Students, faculty, staff and media recently gathered in the central hallway of Nathan Hale High School in Meadowbrook to celebrate the grand opening of… a bathroom.
On May 17, the northwest Seattle high school’s Gender Awareness Group and Pride Club opened the campus’s first gender neutral bathroom. Two more bathrooms would be marked as transgender positive spaces later in the day, said student Destin Cramer, who spearheaded the redesignation of the facilities.
“This is a really important, really exciting thing to be happening at our school,” Cramer said.
Pride Club leader Flora Peterson noted bathrooms can be or feel like an unsafe place for people who don’t conform to biological gender. Transgender people may even avoid public restrooms altogether to avoid confrontation, she said.
That can cause transgender and androgynous students to feel left out, said student Noah Rice, a member of both the Pride Club and Gender Awareness Group.
“Everyone should be comfortable in the bathroom that they use and feel like they’re not going to be harassed just because they’re going to use the restroom,” Peterson said.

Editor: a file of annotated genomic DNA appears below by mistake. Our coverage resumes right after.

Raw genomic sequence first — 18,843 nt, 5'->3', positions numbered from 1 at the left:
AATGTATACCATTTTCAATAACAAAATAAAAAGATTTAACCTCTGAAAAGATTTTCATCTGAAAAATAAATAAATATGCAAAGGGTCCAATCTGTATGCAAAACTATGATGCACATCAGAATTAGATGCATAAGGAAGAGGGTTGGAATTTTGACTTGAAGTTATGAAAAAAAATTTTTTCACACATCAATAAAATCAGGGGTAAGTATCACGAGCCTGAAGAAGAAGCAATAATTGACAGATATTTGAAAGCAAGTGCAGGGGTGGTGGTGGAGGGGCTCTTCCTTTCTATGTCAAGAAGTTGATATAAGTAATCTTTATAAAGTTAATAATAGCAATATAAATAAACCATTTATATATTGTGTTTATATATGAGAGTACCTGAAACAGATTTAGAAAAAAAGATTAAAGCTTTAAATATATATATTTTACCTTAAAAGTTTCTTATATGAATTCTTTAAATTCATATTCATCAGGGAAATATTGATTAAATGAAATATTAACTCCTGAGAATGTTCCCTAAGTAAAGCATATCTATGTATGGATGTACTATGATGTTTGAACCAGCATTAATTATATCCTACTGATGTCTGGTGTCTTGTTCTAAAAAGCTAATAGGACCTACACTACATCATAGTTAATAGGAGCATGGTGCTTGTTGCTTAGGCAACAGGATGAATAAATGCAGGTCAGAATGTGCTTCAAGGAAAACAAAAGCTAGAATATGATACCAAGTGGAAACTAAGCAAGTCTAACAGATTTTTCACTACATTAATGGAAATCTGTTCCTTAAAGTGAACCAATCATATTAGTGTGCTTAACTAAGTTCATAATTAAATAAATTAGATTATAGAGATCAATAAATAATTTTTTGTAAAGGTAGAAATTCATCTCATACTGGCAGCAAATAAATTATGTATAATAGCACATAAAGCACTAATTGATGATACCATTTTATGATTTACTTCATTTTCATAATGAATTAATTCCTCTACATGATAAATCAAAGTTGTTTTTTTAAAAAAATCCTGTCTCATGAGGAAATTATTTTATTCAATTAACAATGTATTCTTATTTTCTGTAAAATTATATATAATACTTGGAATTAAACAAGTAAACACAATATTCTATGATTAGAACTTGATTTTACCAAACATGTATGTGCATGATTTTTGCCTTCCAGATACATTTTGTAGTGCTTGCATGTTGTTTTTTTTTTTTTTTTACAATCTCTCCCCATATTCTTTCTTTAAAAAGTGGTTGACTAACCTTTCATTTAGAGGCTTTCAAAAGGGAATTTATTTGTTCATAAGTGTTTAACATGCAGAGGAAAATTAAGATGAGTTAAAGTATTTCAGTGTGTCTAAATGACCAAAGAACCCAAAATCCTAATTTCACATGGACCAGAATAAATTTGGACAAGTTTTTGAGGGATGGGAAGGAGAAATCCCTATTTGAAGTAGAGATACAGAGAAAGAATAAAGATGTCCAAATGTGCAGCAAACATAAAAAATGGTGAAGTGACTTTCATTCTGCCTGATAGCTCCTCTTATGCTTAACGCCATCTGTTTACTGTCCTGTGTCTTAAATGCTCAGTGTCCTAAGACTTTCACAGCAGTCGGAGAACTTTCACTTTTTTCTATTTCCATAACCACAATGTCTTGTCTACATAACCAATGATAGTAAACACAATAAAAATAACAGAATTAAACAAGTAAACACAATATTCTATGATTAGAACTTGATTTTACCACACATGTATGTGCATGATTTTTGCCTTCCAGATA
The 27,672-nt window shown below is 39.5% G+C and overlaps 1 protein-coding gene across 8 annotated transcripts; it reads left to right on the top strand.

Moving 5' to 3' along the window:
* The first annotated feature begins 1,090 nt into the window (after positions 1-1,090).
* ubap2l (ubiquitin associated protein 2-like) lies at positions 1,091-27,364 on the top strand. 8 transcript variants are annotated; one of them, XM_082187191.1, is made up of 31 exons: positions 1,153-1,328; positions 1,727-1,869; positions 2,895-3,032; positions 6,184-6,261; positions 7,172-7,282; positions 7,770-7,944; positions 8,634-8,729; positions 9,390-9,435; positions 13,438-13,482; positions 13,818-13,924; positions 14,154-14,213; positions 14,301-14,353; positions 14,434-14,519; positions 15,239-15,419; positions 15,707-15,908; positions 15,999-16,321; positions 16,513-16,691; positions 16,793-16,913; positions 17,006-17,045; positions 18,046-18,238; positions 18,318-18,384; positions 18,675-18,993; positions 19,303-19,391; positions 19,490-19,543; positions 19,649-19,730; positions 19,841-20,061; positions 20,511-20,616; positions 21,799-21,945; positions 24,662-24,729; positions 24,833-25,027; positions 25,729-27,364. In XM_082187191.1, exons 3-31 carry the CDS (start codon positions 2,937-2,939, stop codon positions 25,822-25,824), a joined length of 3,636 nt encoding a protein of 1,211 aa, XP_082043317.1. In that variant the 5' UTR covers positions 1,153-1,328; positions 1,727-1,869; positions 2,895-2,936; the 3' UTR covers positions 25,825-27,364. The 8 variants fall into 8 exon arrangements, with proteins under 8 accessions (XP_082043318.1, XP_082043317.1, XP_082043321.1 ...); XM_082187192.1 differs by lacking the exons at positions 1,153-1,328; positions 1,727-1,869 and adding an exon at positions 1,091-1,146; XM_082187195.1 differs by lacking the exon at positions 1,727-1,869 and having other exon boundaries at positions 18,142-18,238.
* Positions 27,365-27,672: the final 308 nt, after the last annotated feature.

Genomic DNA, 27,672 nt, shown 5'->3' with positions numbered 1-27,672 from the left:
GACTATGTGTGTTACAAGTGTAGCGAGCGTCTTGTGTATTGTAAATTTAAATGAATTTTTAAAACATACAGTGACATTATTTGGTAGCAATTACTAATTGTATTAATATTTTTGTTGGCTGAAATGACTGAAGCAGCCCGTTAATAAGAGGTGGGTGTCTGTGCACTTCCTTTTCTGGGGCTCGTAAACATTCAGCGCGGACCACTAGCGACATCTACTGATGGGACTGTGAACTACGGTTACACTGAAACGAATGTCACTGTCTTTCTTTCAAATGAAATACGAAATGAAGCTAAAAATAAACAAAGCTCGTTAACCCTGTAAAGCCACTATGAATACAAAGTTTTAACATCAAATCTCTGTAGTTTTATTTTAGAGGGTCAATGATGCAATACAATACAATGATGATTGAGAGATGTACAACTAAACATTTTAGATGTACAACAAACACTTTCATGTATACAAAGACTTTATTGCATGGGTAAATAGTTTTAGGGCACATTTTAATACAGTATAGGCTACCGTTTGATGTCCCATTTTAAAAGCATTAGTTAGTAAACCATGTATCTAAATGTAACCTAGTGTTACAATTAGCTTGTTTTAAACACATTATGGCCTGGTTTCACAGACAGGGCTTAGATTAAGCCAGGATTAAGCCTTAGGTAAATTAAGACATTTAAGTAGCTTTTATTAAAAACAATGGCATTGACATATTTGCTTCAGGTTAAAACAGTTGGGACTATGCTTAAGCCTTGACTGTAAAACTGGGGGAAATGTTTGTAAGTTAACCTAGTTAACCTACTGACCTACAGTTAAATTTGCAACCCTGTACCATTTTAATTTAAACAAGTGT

The new bathroom was Cramer’s “Hale Action Project,” a service prerequisite for graduation from the school.
As a transgender student and member of the schools Gender Awareness Group, he said he wanted to make a lasting change to Nathan Hale High.
“I wanted to make a difference for the transgender community,” Cramer said. “Not just for me, but for the group after me that comes to Hale.”
The U.S. Departments of Education and Justice issued a letter May 13 advising schools on the civil rights of transgender students under Title IX. Specifically, the Departments advised they treat a student’s gender identity as equivalent to their sex and that students should not be compelled to prove, via “medical diagnosis or treatment,” their gender identity to use school facilities.
However, Seattle Public Schools has accommodated gender non-conforming students since 2012 under an order issued by former Superintendent Jose Banda. All school facilities accommodate non-conforming students and just under half of district high schools have gender neutral bathrooms like the one at Nathan Hale.
Teacher Erin Shafkind, who assists with school government, said such policies helped Cramer’s proposal meet easy approval in the student senate.
“It’s just an honor to be doing something that our country is now looking at doing as well,” Shafkind said.
The bathroom will include regular safety and graffiti sweeps from security staff, Cramer said.